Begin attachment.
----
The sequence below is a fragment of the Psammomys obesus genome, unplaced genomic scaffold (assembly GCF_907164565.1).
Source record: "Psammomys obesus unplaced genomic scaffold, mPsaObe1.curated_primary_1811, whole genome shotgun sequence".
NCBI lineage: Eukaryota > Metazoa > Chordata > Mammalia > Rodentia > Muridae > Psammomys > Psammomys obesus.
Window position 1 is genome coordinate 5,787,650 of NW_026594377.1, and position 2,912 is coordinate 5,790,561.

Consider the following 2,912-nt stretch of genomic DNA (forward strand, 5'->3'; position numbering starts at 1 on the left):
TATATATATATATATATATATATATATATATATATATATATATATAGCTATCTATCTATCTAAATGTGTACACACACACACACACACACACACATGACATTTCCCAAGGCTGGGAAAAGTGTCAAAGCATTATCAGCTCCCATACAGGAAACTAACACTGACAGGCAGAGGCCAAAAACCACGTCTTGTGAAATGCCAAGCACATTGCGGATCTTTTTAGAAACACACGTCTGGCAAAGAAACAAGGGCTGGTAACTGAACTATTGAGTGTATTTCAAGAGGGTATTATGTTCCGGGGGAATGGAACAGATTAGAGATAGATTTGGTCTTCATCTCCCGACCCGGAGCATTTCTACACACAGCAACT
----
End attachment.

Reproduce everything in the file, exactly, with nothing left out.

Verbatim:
The sequence below is a fragment of the Psammomys obesus genome, unplaced genomic scaffold (assembly GCF_907164565.1).
Source record: "Psammomys obesus unplaced genomic scaffold, mPsaObe1.curated_primary_1811, whole genome shotgun sequence".
NCBI lineage: Eukaryota > Metazoa > Chordata > Mammalia > Rodentia > Muridae > Psammomys > Psammomys obesus.
Window position 1 is genome coordinate 5,787,650 of NW_026594377.1, and position 2,912 is coordinate 5,790,561.

Consider the following 2,912-nt stretch of genomic DNA (forward strand, 5'->3'; position numbering starts at 1 on the left):
TATATATATATATATATATATATATATATATATATATATATATATAGCTATCTATCTATCTAAATGTGTACACACACACACACACACACACACATGACATTTCCCAAGGCTGGGAAAAGTGTCAAAGCATTATCAGCTCCCATACAGGAAACTAACACTGACAGGCAGAGGCCAAAAACCACGTCTTGTGAAATGCCAAGCACATTGCGGATCTTTTTAGAAACACACGTCTGGCAAAGAAACAAGGGCTGGTAACTGAACTATTGAGTGTATTTCAAGAGGGTATTATGTTCCGGGGGAATGGAACAGATTAGAGATAGATTTGGTCTTCATCTCCCGACCCGGAGCATTTCTACACACAGCAACT